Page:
Instead, things have got a bit more introspective. In place of Preston's bluster his songs now target more personal matters like drunken regrets and broken hearts, all underpinned by tales of steadfast camaraderie. The Ordinary Boys still specialise in stirring tunes but this time instead of being didactic, they inspire empathy and Preston's sharp, lyrical wit is coated not in venom and spleen but in humour and bonhomie.

Last November the band of school-mates parted company with founding drummer, Charlie Stanley. The addition of new drummer Simon Goldring has re-invigorated the band. Goldring's enthusiasm for everything band-related was infectious and consequently, Brassbound is poppier than it's predecessor. From the Jackson Five-flavoured reggae of "Island In The Sun" to melancholy strings that drench "Red Letter Day" and the music box chimes that kick off the title track, Brassbound is a sonically playful record decked with unexpected Beach Boys harmonies and instrumental flourishes.

The band have traded in their Jam back-catalogue and old punk and two-tone, ska records for a sound, that like their new lyrics, is lighter, brighter, more soulful and Beatlesque. "I suppose if you listen to The Beatles a lot you can't help but make a really poppy album," Preston says. "We really wanted to make an album with good songs people could sing along to."

When we first met last year, Preston was at pains to prove himself the mouthy band leader and would talk himself in circles often contradicting himself along the way. While he's not lost his political fervour, these days Preston seems to have got his opinions in order. "I feel like I know what I want to say now," he agrees. His girlfriend has helped: "She has a degree in social policy so I just talk everything out with her now. You can't be sure of an idea unless you follow it through and discuss it with someone first. Now all my thoughts are tidily arranged in my head. I know what I believe in."

Preston is determined to keep defying expectations. "My priorities are more long-term now," he continues. "If you're young and in a band, people just think you're mental; sleeping around and snorting cocaine every night. I like to take care of myself a little more these days." Preston takes a long drag of his cigarette. "I don't want to burn out," he continues intently. "And I feel so much better for taking proper care of myself, eating properly and weaning myself off Valium..."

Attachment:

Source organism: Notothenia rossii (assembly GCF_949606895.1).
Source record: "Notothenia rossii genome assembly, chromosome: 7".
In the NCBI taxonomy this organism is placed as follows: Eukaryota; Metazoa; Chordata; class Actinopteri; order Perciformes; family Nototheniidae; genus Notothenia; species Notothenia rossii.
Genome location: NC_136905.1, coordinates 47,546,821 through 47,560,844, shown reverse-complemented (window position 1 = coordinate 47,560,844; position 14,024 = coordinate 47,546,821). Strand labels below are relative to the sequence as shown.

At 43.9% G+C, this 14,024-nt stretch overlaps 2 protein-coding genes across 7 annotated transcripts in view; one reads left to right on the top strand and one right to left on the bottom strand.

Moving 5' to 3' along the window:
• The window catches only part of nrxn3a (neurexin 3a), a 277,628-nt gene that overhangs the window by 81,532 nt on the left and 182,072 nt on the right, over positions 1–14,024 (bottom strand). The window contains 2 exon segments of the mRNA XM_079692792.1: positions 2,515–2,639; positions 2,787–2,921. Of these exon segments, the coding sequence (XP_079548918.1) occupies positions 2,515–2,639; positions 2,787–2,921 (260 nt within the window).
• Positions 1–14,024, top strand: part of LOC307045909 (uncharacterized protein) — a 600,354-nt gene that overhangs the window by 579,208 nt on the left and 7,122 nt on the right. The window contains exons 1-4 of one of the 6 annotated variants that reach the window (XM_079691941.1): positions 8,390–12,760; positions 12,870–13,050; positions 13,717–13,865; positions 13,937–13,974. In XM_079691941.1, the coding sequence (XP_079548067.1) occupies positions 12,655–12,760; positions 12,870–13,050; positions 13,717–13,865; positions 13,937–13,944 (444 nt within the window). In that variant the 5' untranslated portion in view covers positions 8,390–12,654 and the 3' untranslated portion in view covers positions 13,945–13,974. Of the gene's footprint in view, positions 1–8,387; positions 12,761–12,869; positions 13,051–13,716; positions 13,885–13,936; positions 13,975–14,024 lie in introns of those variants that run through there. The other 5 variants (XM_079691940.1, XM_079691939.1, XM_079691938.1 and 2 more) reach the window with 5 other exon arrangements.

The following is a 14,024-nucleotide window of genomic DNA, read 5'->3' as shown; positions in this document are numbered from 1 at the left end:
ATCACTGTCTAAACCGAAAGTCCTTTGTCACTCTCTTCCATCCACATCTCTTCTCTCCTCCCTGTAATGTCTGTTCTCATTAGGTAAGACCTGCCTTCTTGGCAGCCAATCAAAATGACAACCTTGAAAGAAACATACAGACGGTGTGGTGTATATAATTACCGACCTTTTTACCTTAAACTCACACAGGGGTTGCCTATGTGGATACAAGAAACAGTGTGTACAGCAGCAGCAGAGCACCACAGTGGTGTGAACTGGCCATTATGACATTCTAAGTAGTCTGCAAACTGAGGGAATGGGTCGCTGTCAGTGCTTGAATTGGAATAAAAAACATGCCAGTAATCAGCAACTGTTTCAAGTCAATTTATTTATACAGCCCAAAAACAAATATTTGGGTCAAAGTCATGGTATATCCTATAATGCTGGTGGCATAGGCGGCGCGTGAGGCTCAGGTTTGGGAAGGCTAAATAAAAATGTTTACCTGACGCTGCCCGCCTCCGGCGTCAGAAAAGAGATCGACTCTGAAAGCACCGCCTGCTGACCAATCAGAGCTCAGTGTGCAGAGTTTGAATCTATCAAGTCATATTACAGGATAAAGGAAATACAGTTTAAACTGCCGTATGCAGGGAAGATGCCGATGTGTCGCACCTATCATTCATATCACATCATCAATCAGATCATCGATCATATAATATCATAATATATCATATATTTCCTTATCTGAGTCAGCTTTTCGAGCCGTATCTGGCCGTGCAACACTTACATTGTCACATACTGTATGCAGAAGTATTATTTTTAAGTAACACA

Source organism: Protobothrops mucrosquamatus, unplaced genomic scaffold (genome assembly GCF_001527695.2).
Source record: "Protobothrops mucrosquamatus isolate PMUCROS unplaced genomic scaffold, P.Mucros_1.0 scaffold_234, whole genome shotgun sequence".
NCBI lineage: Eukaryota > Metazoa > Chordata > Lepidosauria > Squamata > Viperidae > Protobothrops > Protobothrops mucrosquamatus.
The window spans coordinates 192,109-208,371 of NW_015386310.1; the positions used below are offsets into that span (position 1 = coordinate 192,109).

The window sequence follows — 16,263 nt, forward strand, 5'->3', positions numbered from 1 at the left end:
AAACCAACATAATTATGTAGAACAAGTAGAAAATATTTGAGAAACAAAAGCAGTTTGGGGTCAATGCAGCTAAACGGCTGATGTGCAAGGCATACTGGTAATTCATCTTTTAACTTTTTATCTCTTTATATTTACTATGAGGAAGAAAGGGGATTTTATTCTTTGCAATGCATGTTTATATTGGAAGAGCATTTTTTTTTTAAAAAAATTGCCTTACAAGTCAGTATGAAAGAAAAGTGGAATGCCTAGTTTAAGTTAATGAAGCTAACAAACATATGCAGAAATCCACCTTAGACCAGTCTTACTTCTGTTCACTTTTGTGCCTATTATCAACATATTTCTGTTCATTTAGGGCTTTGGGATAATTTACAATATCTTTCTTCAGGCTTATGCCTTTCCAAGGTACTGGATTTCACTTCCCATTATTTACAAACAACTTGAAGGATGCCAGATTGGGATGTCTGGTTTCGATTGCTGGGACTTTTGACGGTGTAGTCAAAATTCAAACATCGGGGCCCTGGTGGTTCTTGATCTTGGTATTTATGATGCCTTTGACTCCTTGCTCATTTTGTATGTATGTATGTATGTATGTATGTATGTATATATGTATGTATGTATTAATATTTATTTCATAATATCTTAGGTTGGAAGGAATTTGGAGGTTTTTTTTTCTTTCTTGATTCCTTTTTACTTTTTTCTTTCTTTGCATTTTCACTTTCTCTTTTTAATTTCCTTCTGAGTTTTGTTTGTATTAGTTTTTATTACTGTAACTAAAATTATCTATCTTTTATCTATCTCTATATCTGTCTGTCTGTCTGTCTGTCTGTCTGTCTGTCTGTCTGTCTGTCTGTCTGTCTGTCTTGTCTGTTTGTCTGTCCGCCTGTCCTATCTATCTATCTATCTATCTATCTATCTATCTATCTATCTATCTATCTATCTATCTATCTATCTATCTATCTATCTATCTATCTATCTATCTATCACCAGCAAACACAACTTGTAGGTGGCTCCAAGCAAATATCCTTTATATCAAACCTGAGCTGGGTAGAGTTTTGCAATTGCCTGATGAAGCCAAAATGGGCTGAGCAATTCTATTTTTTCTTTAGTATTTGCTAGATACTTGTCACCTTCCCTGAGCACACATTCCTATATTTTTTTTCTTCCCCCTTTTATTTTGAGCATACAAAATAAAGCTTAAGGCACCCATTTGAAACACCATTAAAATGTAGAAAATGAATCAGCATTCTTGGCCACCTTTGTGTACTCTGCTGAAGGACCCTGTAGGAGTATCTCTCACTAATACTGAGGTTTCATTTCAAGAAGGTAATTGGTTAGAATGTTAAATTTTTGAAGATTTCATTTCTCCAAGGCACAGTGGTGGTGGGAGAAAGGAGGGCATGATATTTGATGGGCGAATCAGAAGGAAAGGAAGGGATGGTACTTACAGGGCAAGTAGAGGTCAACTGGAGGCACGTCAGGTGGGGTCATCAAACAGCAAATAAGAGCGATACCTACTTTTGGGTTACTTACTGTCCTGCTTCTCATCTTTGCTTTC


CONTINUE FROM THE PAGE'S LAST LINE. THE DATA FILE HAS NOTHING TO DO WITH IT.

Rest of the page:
Valium? Preston shrugs guiltily: "Being in a loud punk-rock band, that's the last drug people will expect me to have a weakness for," he laughs. Along with melatonin and sleeping pills, Valium is an indulgence the singer uses to help him sleep when travelling. He's got a pocketful today in anticipation of his flight to Tokyo. "It helps keep me relaxed. Maybe that was the problem with me around the last album," he jokes. "It wasn't that I was trying too hard to impress - I just found it all a little too exciting."

The singer no longer takes himself or his band quite as seriously, but The Ordinary Boysstill aim to inspire their audience. "I want people to come to our gigs and feel like they're singing along to words about their own life," says Preston. "It is clichéd," he adds, "but we want our songs to bring people together."

Preston's passion for uniting people is genuine. Indeed through collaborations with UK garage stars like Lady Sovereign and Skinnyman, The Ordinary Boys are even hoping to bridge the gap between urban music and their own ska-inflected rock. It's a tall order, but Preston won't be discouraged. "We want to be the band that makes everyone, even those who might seem a bit loutish, come to an Ordinary Boys gig and lock arms and sway together." Laughing at his own romanticism he continues: "I know it might seem idealistic but I like the thought of being the band that achieved that kind of harmony between people." He smiles into the bottom of his mug. "I know just how good it feels to be part of something," he says. "And I want everyone to feel they can be part of The Ordinary Boys."

The Single 'Boys Will Be Boys' is out on Monday. 'Brassbound' is released on 20 June